Democrat & Chronicle
Web Essay: To boost the economy, stop patent trolls
Posted: 8/15/2013 12:03:00
It seems impossible these days to find an issue that brings together members from the Democratic and Republican sides of the aisle. Fortunately, bipartisan agreement is beginning to form around stopping patent trolls.
New York Sen. Charles Schumer has led the charge, introducing legislation to help start-ups and other small businesses fight back against patent trolls on a fair playing field. This bill is an important part of a comprehensive solution to the problem of patent trolls that plagues businesses in New York and across the country. Sen. Schumer’s bill has already garnered support from the White House, and last week a Republican congressman introduced parallel legislation in the House. With Schumer’s leadership, bipartisan support in Congress and a stamp of approval from the Obama Administration, this is a bill that could become law, and would be a boost for New York’s businesses.
Patent trolls – companies that do not create or sell anything – exist solely to threaten and intimidate other businesses for their own financial gain. Trolls use the threat of costly, drawn-out litigation to force businesses to pay them licensing fees, arguing that the companies have infringed on their patents.
Neither option is good for New York businesses. The average troll settlement costs a small or medium company $1.33 million, while a legal defense would cost the same company an average of $1.75 million per case. The result is a drain on the economy to the tune of $29 billion in direct payments to patent trolls. When legal fees and other additional costs are factored in, the total cost rises to $80 billion. That’s all money that could have gone into hiring additional workers, reducing the cost of products or developing new innovations.
Trolls often rely on low-quality, overly-broad patents for commonplace business methods, like online store locators, providing wifi in coffee shops and hotels, and emails that track package delivery. And they are targeting more and more businesses with frivolous suits.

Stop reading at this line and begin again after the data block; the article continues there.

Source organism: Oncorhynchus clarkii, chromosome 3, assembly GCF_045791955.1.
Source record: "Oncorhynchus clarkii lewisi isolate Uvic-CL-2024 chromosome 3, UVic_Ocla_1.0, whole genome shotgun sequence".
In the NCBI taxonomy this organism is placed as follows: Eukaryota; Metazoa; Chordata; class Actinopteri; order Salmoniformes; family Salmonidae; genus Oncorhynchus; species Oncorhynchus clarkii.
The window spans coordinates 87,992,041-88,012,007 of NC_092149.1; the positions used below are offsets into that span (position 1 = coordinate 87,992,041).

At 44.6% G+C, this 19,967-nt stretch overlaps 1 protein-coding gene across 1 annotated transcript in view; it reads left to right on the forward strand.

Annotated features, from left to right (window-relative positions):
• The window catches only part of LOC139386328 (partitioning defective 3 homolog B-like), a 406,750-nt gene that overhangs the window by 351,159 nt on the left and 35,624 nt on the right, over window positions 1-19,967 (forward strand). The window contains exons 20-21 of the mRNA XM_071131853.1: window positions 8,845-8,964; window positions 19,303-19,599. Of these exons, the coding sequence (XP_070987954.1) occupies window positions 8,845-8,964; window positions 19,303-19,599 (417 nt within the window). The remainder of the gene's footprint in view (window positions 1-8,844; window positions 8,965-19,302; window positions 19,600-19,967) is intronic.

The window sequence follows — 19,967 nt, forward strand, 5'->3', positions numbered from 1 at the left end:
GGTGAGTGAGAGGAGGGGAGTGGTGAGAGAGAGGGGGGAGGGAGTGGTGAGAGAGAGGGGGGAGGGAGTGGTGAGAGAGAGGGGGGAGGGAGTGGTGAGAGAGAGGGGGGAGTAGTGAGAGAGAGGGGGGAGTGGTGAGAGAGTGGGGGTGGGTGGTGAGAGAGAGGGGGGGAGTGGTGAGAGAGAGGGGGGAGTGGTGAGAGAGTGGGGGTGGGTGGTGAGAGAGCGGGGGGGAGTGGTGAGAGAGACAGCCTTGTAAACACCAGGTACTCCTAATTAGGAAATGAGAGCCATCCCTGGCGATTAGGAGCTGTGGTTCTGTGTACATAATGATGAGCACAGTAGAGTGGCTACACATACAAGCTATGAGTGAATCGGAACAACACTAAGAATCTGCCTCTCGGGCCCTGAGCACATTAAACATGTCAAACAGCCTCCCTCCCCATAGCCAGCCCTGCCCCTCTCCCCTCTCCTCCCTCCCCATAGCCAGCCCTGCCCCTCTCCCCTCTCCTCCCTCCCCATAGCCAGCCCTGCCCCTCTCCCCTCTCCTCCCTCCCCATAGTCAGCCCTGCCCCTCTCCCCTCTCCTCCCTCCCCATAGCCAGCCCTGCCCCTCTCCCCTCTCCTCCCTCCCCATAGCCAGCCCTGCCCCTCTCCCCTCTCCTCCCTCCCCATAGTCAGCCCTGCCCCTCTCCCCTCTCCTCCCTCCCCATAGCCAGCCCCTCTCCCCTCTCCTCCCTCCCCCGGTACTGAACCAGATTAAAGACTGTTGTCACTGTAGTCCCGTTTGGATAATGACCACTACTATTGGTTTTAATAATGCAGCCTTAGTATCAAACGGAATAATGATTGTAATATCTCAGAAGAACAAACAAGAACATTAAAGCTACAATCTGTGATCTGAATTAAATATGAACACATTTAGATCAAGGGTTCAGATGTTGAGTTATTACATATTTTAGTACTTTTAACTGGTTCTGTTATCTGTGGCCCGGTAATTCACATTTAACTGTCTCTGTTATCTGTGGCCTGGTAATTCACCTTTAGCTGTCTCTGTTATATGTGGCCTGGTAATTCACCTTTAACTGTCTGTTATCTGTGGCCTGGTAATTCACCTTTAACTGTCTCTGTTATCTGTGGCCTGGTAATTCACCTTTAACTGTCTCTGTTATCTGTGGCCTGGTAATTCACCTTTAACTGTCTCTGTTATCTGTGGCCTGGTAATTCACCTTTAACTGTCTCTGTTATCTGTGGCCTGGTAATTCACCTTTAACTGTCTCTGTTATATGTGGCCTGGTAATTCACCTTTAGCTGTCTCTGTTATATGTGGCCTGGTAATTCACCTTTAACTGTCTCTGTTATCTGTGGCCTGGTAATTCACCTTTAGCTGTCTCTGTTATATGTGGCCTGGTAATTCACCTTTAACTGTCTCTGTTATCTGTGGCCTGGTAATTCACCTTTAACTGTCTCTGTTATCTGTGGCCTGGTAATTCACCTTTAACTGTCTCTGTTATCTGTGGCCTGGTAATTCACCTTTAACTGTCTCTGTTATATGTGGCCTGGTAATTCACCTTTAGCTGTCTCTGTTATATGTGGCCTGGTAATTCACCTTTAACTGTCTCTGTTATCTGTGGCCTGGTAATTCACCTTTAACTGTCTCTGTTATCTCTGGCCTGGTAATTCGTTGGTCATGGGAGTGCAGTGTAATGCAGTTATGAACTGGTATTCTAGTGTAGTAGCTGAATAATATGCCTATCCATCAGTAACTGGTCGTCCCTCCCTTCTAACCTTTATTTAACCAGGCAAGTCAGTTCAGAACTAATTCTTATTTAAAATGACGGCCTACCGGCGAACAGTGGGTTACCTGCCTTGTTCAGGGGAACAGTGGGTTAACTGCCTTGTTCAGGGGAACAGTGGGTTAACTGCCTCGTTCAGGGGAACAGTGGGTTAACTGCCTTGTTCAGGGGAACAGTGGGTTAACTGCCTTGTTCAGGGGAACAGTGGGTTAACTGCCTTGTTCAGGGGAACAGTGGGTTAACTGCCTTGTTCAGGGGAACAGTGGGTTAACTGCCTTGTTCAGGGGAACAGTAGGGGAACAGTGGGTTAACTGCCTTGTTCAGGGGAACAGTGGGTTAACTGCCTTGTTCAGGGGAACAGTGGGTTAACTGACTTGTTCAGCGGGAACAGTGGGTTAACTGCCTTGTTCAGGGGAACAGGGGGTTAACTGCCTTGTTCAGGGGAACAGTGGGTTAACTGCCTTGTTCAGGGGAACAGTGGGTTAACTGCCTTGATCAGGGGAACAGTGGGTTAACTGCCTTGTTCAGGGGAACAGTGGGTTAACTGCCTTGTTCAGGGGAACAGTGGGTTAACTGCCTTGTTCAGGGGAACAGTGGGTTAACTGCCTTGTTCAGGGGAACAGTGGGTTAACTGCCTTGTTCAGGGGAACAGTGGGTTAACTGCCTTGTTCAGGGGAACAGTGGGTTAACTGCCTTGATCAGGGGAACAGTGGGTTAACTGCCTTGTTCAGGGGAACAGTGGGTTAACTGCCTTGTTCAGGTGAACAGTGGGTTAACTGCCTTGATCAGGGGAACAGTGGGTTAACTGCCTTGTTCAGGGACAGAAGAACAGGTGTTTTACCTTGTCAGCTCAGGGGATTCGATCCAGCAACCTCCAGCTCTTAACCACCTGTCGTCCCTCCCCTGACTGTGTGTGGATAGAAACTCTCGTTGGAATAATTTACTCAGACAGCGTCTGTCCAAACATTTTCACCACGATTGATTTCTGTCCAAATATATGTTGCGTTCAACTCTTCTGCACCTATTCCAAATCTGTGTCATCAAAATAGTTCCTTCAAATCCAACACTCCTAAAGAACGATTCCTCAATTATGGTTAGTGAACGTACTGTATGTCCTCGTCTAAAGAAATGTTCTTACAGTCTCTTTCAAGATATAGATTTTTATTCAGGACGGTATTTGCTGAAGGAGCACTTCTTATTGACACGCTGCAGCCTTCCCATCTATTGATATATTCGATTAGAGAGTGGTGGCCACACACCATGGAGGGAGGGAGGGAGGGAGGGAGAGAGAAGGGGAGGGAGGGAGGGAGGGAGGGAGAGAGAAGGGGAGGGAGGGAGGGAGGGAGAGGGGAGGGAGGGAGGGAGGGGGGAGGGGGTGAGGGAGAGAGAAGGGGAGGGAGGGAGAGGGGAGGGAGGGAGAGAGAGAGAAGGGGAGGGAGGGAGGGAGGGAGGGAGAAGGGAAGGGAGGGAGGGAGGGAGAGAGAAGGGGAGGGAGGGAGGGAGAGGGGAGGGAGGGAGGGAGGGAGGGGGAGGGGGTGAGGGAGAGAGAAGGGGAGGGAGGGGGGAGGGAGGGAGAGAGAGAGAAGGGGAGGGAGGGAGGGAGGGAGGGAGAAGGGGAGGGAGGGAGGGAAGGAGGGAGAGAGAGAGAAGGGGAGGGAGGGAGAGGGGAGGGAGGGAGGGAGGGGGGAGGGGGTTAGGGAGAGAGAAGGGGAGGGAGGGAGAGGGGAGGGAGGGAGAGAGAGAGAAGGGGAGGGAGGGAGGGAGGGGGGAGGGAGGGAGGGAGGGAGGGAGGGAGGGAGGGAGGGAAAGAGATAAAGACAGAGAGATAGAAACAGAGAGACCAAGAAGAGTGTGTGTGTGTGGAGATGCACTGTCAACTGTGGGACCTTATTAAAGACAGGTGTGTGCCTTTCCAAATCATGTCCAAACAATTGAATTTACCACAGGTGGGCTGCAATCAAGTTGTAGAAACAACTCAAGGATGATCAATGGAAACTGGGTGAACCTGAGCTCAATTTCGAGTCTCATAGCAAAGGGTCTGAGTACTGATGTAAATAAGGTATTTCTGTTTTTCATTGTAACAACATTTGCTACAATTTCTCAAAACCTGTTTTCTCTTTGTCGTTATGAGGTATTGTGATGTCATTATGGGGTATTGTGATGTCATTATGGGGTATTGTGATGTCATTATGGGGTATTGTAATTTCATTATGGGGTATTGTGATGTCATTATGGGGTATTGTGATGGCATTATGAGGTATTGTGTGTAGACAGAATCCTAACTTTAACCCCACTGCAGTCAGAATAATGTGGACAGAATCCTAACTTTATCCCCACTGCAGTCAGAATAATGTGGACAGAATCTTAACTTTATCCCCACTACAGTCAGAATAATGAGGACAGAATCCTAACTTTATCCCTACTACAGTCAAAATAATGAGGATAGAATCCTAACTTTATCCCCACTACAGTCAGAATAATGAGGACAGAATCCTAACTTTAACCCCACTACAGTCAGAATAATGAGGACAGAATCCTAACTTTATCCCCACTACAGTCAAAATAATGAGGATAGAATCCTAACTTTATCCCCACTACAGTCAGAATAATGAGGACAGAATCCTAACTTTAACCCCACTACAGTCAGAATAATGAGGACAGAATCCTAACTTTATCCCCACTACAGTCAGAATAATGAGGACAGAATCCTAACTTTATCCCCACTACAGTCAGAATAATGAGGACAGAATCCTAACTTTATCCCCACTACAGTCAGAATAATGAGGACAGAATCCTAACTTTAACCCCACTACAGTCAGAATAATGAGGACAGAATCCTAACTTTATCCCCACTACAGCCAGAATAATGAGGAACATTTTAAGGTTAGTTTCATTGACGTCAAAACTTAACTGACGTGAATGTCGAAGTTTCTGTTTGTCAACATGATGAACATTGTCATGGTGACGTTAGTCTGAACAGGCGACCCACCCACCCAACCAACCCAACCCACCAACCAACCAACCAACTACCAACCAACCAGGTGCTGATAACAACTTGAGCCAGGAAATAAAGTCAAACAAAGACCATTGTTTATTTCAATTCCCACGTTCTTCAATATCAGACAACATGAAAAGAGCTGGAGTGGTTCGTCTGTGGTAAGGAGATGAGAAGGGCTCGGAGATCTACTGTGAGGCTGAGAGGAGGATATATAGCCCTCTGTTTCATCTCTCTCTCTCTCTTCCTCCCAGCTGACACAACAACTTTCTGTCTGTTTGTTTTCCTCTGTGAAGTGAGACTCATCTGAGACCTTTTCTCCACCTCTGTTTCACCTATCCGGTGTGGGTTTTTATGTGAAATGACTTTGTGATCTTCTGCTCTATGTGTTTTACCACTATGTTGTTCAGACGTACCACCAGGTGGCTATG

And this problem is just getting worse. Since 2005, the number of patent troll cases has increased fourfold, making trolls responsible for a majority of all patent litigation in the United States. According to Patent Freedom, between 2006 and 2012, the number of New York companies sued for patent infringement rose 73 percent, to 288.
Sen. Schumer’s legislation, the Patent Quality Improvement Act, gives companies a faster, cheaper alternative to litigation by allowing them to challenge the validity of these patents at the Patent and Trademark Office instead of in court. This will make it more likely that businesses choose to fight back rather than simply pay a fee to make the troll go away. And once such a patent is proved to be invalid, the troll won’t be able to threaten other businesses.
In addition to this important change and since trolls face little risk and little deterrence when bringing frivolous cases. Congress should consider litigation reform such as shifting attorneys’ fees to the losing party to help level the playing field between the parties and discourage frivolous lawsuits.
Giving companies new tools to take on the trolls is an important first step, and one with broad bipartisan support. Congress should act on Sen. Schumer’s bill now to stop bad patents, stop the trolls and bolster New York’s economy.